The Washington Post

Why do people believe Florida and Virginia are sure things for Mitt Romney?

Over the past two weeks, conventional wisdom -- at least in Washington -- has cemented around the idea that the swing states of Florida and Virginia have moved strongly in Mitt Romney's direction and that he is likely to carry both of them in a week's time.

That conventional wisdom has led many -- including the Fix -- to conclude that Ohio is now the single most important state in the country when it comes to Mitt Romney's electoral math.

But, without Florida and Virginia, Romney may never get to the point, electorally speaking, where Ohio becomes makes or break. And, a look at the polling data in both Florida and Virginia suggest that while both states have moved in Romney's direction over the past month neither are even close to over just yet.

Let's look at where we stand in each state first.

Here's the poll of polls in Florida (courtesy of Huffington Post's that shows Romney at 48.4 percent and Obama at 47.5 percent:

And here's what the data looks like in Virginia where has it 48 percent for Obama and 47.2 percent for Romney:

In each state, Romney clearly surged in the first two weeks of October -- due, almost certainly, to his strong first debate performance -- but that surge brought him not a clear lead over President Obama but rather a tie or a slight, not statistically significant edge. (Contrast that to where Romney's bump got him in North Carolina where polling averages suggest he has a clear lead.)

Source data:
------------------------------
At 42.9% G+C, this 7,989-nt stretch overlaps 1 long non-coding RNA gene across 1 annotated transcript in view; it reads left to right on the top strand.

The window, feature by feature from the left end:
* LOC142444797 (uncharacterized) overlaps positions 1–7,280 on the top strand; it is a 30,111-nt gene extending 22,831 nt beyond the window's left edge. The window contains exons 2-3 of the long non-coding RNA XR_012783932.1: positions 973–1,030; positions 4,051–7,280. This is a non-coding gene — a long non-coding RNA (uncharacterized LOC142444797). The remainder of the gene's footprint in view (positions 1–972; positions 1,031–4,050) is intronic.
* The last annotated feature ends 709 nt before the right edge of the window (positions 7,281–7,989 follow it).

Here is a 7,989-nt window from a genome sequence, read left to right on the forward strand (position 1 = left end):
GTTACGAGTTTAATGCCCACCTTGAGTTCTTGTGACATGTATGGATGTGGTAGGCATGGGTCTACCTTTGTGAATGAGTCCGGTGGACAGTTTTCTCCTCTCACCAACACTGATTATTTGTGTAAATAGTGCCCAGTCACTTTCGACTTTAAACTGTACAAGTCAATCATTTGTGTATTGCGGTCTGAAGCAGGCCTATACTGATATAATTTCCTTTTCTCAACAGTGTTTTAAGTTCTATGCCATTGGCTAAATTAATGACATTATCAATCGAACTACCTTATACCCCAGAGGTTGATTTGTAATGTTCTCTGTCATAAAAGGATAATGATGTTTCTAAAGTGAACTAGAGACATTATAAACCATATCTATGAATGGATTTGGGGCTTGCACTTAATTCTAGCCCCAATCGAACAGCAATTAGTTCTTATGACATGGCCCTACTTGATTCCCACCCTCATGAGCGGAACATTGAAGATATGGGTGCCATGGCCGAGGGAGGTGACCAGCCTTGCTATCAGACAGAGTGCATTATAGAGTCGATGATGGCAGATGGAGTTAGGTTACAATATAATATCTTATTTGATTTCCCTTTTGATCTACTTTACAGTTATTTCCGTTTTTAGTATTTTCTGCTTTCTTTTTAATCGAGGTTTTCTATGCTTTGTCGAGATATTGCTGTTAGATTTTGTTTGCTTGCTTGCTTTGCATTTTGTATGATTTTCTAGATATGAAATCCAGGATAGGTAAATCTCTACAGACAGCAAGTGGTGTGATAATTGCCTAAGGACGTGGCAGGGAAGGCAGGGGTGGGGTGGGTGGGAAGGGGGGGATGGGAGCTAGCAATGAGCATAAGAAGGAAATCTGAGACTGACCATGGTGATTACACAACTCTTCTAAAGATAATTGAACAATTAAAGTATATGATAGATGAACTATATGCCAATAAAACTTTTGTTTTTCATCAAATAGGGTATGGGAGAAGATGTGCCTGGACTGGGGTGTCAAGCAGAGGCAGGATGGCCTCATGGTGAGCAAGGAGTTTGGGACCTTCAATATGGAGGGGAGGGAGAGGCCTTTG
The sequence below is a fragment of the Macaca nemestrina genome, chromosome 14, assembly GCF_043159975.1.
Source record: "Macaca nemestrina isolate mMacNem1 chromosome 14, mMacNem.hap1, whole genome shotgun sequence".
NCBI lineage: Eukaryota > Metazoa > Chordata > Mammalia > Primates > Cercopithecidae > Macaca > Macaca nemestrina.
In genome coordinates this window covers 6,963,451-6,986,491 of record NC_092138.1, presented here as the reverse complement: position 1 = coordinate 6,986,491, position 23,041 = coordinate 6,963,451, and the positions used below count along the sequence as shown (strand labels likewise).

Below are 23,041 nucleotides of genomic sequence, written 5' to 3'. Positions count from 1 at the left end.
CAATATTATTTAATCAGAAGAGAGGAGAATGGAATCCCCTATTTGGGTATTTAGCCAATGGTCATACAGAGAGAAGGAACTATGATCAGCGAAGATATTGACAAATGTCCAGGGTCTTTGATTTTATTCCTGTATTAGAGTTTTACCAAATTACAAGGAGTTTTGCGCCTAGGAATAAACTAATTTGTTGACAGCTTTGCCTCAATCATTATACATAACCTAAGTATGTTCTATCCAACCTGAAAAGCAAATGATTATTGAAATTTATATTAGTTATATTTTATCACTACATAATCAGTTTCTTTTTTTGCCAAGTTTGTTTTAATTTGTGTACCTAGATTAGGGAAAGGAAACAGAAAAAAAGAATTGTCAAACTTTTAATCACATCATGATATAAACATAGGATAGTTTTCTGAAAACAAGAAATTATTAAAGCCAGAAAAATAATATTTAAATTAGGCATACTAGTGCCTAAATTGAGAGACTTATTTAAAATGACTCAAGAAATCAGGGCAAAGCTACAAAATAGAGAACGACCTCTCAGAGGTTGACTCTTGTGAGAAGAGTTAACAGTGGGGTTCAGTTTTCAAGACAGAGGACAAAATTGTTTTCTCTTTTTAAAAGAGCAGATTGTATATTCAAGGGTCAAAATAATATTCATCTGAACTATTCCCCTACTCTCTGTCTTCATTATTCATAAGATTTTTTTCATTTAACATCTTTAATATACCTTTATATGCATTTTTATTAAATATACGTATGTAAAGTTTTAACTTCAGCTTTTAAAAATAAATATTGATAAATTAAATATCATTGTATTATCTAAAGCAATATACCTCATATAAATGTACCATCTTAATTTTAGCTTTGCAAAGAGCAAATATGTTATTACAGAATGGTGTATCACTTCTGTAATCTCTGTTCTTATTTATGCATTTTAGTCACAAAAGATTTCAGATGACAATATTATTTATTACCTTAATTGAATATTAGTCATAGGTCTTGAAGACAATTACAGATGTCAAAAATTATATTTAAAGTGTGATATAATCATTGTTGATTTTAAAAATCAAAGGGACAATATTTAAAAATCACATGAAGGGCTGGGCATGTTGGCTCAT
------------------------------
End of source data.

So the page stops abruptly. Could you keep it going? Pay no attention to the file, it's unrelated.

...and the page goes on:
And, in the two most recent independent polls in each state, the races appear far from over. CNN polling in Florida showed Romney with 50 percent to 49 percent for President Obama and a Washington Post Virginia poll put Obama at 51 percent to 47 percent for Romney.

So, why do people seem to believe Virginia and Florida are Romney's for the taking?

A few reasons:

1) Both states have historic voting patterns that seem to favor Republicans.  In Virginia, Obama was the first Democratic presidential candidate to carry the Commonwealth since Lyndon Johnson in 1964.  In Florida, Obama's win in 2008 was the first for a Democrat in more than a decade -- although the 2000 election in the Sunshine State, was, um, pretty close.

2) Momentum matters in politics -- particularly at the end of races -- and the Romney trend line has moved up far faster than the Obama one in each state over the past month. But, as is the case nationally, the available data in both Virginia and Florida suggest that Romney's rapid upward movement has slowed (or stopped entirely) over the past week to 10 days.

To be clear, Romney very well could win Florida and Virginia. But, to assume that both states should already be counted in his total misses not only the reality of the numbers cited above but the most basic political smell test: Where is the candidate spending his last days on the trail? Romney is headed to Florida tomorrow for a three-city swing and will also make a stop in Virginia on Thursday -- not trips a candidate takes five days before the election in states that are already safely on his side.

Chris Cillizza writes “The Fix,” a politics blog for the Washington Post. He also covers the White House.

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